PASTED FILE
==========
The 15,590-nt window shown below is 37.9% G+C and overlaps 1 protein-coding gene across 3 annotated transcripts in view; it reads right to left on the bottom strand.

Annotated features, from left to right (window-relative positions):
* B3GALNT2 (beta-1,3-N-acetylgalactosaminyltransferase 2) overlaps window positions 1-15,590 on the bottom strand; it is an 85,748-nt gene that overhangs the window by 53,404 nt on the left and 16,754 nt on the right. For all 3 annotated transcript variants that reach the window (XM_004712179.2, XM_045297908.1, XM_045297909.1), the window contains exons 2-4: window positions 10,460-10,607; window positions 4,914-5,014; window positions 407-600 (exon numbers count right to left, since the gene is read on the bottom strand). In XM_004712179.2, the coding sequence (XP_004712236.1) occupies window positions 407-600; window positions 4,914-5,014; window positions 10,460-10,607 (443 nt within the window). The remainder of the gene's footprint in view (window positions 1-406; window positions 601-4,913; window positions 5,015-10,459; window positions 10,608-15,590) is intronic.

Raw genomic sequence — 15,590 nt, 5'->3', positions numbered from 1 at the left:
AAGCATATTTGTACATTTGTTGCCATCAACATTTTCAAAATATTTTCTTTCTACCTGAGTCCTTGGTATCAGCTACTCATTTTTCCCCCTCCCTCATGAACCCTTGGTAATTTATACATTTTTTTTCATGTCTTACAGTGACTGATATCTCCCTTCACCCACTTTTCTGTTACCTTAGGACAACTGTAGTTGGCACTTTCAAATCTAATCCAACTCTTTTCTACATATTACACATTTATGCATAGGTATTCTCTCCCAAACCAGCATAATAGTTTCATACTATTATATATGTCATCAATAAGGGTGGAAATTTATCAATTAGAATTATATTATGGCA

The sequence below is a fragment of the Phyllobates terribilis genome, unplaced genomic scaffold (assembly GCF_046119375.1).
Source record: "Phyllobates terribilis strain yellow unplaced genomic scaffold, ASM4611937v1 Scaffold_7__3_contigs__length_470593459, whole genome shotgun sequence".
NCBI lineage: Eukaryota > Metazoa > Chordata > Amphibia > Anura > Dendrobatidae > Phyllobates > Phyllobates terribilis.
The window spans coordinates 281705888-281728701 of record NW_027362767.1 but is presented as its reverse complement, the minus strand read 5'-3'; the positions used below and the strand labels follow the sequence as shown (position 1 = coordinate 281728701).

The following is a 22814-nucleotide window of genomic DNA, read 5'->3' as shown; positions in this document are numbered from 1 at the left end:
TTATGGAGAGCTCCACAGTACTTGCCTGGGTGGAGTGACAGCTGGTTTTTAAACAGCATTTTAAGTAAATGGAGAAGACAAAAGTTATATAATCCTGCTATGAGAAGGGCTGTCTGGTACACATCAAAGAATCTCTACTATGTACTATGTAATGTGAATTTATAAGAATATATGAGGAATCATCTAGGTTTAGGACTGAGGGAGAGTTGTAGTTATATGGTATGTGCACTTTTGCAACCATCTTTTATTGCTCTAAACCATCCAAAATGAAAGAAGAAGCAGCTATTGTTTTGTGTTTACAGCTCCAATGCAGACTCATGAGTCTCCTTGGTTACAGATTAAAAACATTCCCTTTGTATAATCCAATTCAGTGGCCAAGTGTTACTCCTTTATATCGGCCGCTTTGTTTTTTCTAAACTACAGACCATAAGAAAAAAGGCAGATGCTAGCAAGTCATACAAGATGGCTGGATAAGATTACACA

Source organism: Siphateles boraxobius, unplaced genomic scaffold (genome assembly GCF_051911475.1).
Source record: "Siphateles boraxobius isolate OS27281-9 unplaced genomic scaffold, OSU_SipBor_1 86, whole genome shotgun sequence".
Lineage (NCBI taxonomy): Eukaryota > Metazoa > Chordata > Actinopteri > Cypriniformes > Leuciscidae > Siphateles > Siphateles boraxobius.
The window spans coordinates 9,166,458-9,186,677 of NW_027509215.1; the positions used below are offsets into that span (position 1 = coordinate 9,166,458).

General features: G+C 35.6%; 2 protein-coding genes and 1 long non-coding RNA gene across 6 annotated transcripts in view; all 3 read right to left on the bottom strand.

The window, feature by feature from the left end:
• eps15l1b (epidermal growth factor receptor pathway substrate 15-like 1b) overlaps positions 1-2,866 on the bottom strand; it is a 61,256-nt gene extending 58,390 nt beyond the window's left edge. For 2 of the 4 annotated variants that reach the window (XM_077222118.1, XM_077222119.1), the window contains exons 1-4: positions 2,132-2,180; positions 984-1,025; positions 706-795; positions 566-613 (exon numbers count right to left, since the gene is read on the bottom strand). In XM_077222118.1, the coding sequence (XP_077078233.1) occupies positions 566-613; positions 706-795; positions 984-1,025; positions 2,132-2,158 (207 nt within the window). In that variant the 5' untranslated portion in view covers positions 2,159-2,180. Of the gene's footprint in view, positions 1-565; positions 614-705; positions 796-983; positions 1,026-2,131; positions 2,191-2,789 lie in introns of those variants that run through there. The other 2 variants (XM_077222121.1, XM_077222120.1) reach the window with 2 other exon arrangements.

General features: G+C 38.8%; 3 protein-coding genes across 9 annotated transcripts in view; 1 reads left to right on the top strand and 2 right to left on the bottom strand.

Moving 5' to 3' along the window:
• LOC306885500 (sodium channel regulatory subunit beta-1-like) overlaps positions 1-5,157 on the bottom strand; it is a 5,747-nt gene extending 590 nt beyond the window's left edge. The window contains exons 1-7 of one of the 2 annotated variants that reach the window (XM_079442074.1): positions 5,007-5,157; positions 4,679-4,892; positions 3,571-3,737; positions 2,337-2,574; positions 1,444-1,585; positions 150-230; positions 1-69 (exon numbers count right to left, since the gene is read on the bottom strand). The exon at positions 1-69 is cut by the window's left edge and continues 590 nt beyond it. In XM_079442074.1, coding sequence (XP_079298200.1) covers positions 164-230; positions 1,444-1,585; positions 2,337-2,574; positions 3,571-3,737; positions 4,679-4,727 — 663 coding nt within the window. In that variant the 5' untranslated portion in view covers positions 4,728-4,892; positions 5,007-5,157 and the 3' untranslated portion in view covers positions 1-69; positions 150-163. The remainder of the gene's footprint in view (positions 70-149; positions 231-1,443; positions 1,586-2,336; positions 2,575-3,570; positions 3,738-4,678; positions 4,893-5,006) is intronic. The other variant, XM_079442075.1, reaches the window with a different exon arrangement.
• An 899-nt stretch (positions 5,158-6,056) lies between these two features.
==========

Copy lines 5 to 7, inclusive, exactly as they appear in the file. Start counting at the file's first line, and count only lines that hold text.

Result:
AAGCATATTTGTACATTTGTTGCCATCAACATTTTCAAAATATTTTCTTTCTACCTGAGTCCTTGGTATCAGCTACTCATTTTTCCCCCTCCCTCATGAACCCTTGGTAATTTATACATTTTTTTTCATGTCTTACAGTGACTGATATCTCCCTTCACCCACTTTTCTGTTACCTTAGGACAACTGTAGTTGGCACTTTCAAATCTAATCCAACTCTTTTCTACATATTACACATTTATGCATAGGTATTCTCTCCCAAACCAGCATAATAGTTTCATACTATTATATATGTCATCAATAAGGGTGGAAATTTATCAATTAGAATTATATTATGGCA

The sequence below is a fragment of the Phyllobates terribilis genome, unplaced genomic scaffold (assembly GCF_046119375.1).
Source record: "Phyllobates terribilis strain yellow unplaced genomic scaffold, ASM4611937v1 Scaffold_7__3_contigs__length_470593459, whole genome shotgun sequence".